More than 5,000 men have undergone the procedure to date, 1,800 of them in clinical trials. According to a comparative study published in the professional journal JAIDS, the use of the Israeli device accelerates the process fivefold as compared with surgical circumcision. The study found no side effects for PrePex but seven in the surgical procedure, even though the PrePex sample was twice as large.
"Our method is not only faster than surgery, it is also safer," Fuerst says. "I hope that we will replace surgery in 90 percent of the cases. In 10 percent of the cases PrePex cannot be used due to anatomical reasons. I believe that because the product is safer, faster and cheaper, the entire market will move to us."
The PrePex device costs $20 in the respective countries. According to Fuerst, the cost of the procedure using the device is 30 percent less than the cost of surgery for the state. Still, the company is likely to set a higher price in the future for the private market. Fuerst explains that the marginal per-device manufacturing cost is not low, because the company adheres to the highest standards and because it is a medical instrument - though it looks like three simple pieces of plastic and rubber. Under the plan of the five global AIDS organizations to circumcise 20 million men at a cost of $1.5 billion, the average amount being allocated for the procedure is $75 per person.
No free brunch
Circ MedTech has made its most significant achievement to date in Rwanda, which adopted the company from its first year of operation. At present, Circ MedTech is running a model center there for those across the continent who are interested. More than 4,000 men have undergone PrePex circumcision in Rwanda, 900 of them in trials.
The PrePex first arrived in Rwanda two and a half years ago. Circ MedTech representatives met with the country's president, who was excited by the concept and invited Dr. Agnes Binagwaho - a pediatrician who was then director general and the permanent secretary of the Ministry of Health, and is now health minister - to get acquainted with the device. Rwanda has an impressive history in regard to adopting innovative health solutions. To cope with the minuscule number of physicians in the country, the government set up a system of 5,000 nurses and 45,000 community health workers. The minimum threshold for these workers is three years of schooling. These personnel are responsible for the initial medical response in villages, and it is through this infrastructure of nurses and community workers that Circ MedTech plans to reach the country's men and have them circumcised.
The Rwandan government last year announced a national plan to circumcise two million men - 50 percent of the country's adult male population - by June 2013. According to Fuerst, the government understood that attaining this target by surgical means would require 10 to 15 years, and decided to shorten the period. To obtain WHO authorization, PrePex needed to show positive results in clinical trials in two countries, but Rwanda preferred not to wait and decided to buy the device even before the official authorization was given. Health Minister Binagwaho launched a campaign to receive prior authorization to acquire the product.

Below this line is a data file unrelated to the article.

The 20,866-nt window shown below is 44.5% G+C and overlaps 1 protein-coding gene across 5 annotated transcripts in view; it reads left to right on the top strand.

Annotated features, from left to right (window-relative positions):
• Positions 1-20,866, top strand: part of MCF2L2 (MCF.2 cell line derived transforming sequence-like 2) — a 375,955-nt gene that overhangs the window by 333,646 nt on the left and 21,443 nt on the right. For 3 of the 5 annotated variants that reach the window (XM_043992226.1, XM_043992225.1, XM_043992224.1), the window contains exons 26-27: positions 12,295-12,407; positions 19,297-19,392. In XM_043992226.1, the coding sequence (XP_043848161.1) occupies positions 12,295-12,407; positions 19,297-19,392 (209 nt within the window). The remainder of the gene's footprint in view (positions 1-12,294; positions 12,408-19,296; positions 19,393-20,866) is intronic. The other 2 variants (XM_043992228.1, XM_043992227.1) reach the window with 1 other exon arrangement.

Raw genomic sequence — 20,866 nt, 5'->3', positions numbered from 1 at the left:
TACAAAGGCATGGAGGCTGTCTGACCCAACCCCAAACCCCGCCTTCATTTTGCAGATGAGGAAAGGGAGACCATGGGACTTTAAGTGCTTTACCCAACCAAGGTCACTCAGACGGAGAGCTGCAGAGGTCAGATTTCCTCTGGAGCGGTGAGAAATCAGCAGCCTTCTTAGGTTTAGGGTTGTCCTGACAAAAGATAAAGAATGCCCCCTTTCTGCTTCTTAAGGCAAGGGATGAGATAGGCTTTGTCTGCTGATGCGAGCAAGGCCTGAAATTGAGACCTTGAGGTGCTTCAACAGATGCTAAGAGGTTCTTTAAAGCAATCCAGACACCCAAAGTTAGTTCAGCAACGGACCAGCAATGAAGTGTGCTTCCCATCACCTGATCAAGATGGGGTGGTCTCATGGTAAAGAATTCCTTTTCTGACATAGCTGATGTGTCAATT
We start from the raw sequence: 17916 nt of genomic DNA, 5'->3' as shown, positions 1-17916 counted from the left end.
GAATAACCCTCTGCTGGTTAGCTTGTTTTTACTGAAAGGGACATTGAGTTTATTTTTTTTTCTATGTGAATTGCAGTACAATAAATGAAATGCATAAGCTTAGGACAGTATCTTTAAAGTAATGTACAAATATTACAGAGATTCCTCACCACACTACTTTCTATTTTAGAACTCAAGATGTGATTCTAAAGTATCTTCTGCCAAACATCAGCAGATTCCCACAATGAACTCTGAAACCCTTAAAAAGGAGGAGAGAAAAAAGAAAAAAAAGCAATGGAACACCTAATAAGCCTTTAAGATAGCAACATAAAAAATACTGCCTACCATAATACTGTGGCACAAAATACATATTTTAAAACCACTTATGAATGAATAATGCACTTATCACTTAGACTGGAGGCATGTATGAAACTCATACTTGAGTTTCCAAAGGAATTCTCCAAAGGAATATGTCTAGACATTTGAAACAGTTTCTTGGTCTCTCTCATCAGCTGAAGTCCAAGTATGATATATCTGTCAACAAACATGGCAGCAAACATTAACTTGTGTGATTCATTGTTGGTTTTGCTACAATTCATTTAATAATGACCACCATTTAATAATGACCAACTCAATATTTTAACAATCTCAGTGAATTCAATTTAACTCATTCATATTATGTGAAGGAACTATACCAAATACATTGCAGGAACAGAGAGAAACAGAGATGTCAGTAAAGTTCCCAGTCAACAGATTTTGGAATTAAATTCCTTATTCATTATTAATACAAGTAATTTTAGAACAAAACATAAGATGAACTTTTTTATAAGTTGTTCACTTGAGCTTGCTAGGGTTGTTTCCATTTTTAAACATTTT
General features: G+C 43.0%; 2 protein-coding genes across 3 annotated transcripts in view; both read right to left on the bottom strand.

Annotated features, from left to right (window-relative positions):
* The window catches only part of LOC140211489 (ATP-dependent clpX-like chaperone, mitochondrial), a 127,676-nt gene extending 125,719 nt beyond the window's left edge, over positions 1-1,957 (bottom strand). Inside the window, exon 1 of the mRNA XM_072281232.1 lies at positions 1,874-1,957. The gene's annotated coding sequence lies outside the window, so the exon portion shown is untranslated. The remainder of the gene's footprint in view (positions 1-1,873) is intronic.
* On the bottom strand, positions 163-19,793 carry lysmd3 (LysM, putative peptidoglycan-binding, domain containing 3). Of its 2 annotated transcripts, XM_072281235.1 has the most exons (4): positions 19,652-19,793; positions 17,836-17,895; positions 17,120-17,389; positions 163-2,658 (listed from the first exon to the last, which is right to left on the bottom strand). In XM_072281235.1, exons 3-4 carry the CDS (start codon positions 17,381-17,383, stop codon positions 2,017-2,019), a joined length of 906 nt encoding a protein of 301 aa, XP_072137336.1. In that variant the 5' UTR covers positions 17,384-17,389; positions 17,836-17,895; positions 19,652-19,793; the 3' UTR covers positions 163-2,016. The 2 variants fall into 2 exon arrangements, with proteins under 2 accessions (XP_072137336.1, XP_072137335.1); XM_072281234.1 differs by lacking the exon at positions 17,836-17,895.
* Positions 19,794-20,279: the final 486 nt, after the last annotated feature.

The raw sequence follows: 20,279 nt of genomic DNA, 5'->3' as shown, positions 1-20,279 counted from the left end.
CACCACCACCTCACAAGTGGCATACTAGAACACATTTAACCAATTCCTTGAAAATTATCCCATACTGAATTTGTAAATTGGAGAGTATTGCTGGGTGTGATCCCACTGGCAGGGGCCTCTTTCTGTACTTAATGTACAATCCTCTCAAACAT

Among other actions, she published an op-ed piece in the Washington Post last December titled "Male circumcision and the path to an AIDS-free generation." She noted that four million inhabitants of sub-Saharan Africa, "the hardest hit region in the world," can be saved by expanding "voluntary medical male circumcision - the best tool we have for HIV prevention." She went on to point out that the only method approved for funding was an expensive surgical procedure which could not be implemented owing to a dearth of surgeons and a lack of infrastructures. After elaborating on the clinical trial of PrePex in Rwanda, she noted, "We found that this device is in fact safer than the surgical method.
"Such simple solutions can be game-changers in the fight against HIV/AIDS. Public health officials set a goal to reach nearly 20 million men ages 15 to 49 by 2015, but in four years, Africa has reached less than 3 percent of its target goal," the health minister pointed out, adding, "It is time to reinvent the vocabulary for what is possible, and I propose to start talking about RMC, Rapid Male Circumcision, because the device we studied can revolutionize our prevention toolkit in Africa ... I call on the international community to effectively support the scale-up of Rapid Male Circumcision, through the more efficient nonsurgical devices that will make the procedure possible in countries with fewer skilled health-care professionals and surgical infrastructure."
Does the Rwandan government open the door to every start-up that develops a medical device? How did that happen?
Fuerst: "My husband and I met the Rwandan ambassador to the UN at a brunch. The brunch was hosted by one of our investors, and the ambassador, who had just taken up his post, was excited by the prototype we showed him. He asked for a promise that Rwanda would be the first country to try it. When we were ready, he fulfilled his side and invited us to Rwanda. We spent a week there and met with President Paul Kagame, the minister of health and the director general of the Ministry of Health, along with 20 health officials and army officers. The army is also having soldiers undergo circumcision.